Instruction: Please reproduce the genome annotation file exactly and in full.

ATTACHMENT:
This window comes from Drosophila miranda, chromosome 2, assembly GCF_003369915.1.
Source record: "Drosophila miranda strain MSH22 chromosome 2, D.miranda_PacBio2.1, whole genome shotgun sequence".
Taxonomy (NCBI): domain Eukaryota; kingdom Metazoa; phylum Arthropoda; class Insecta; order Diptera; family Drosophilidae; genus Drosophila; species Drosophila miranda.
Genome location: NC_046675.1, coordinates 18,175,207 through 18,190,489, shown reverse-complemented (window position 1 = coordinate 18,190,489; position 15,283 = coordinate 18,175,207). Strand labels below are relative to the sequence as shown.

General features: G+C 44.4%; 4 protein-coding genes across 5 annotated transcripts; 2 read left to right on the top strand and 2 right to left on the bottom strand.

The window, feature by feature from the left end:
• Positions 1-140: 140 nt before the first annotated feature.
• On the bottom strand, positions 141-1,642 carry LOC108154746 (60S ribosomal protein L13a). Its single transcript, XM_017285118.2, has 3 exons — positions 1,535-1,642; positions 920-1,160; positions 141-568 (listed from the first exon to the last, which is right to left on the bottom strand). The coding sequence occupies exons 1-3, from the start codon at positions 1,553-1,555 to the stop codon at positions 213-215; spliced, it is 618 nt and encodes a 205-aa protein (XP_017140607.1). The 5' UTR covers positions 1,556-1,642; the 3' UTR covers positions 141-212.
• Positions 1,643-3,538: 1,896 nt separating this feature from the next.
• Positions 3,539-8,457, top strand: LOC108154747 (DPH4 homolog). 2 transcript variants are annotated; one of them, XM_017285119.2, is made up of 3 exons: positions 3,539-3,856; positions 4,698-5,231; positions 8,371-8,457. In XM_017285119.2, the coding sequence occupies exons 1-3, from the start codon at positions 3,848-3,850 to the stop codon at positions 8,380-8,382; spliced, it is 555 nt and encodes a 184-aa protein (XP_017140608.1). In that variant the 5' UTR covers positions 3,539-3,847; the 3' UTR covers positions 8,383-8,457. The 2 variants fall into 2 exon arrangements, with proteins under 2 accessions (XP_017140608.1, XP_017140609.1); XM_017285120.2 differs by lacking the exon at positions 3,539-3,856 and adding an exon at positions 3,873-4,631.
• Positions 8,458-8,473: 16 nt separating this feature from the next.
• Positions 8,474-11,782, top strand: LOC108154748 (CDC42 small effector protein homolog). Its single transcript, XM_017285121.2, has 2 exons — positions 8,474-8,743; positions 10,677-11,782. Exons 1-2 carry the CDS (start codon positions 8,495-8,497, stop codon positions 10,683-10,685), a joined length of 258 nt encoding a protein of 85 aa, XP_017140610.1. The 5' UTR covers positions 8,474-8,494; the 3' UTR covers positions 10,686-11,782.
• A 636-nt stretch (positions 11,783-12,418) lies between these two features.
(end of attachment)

This window comes from Drosophila miranda, chromosome 2, assembly GCF_003369915.1.
Source record: "Drosophila miranda strain MSH22 chromosome 2, D.miranda_PacBio2.1, whole genome shotgun sequence".
Taxonomy (NCBI): domain Eukaryota; kingdom Metazoa; phylum Arthropoda; class Insecta; order Diptera; family Drosophilidae; genus Drosophila; species Drosophila miranda.
Genome location: NC_046675.1, coordinates 18,175,207 through 18,190,489, shown reverse-complemented (window position 1 = coordinate 18,190,489; position 15,283 = coordinate 18,175,207). Strand labels below are relative to the sequence as shown.

General features: G+C 44.4%; 4 protein-coding genes across 5 annotated transcripts; 2 read left to right on the top strand and 2 right to left on the bottom strand.

The window, feature by feature from the left end:
• Positions 1-140: 140 nt before the first annotated feature.
• On the bottom strand, positions 141-1,642 carry LOC108154746 (60S ribosomal protein L13a). Its single transcript, XM_017285118.2, has 3 exons — positions 1,535-1,642; positions 920-1,160; positions 141-568 (listed from the first exon to the last, which is right to left on the bottom strand). The coding sequence occupies exons 1-3, from the start codon at positions 1,553-1,555 to the stop codon at positions 213-215; spliced, it is 618 nt and encodes a 205-aa protein (XP_017140607.1). The 5' UTR covers positions 1,556-1,642; the 3' UTR covers positions 141-212.
• Positions 1,643-3,538: 1,896 nt separating this feature from the next.
• Positions 3,539-8,457, top strand: LOC108154747 (DPH4 homolog). 2 transcript variants are annotated; one of them, XM_017285119.2, is made up of 3 exons: positions 3,539-3,856; positions 4,698-5,231; positions 8,371-8,457. In XM_017285119.2, the coding sequence occupies exons 1-3, from the start codon at positions 3,848-3,850 to the stop codon at positions 8,380-8,382; spliced, it is 555 nt and encodes a 184-aa protein (XP_017140608.1). In that variant the 5' UTR covers positions 3,539-3,847; the 3' UTR covers positions 8,383-8,457. The 2 variants fall into 2 exon arrangements, with proteins under 2 accessions (XP_017140608.1, XP_017140609.1); XM_017285120.2 differs by lacking the exon at positions 3,539-3,856 and adding an exon at positions 3,873-4,631.
• Positions 8,458-8,473: 16 nt separating this feature from the next.
• Positions 8,474-11,782, top strand: LOC108154748 (CDC42 small effector protein homolog). Its single transcript, XM_017285121.2, has 2 exons — positions 8,474-8,743; positions 10,677-11,782. Exons 1-2 carry the CDS (start codon positions 8,495-8,497, stop codon positions 10,683-10,685), a joined length of 258 nt encoding a protein of 85 aa, XP_017140610.1. The 5' UTR covers positions 8,474-8,494; the 3' UTR covers positions 10,686-11,782.
• A 636-nt stretch (positions 11,783-12,418) lies between these two features.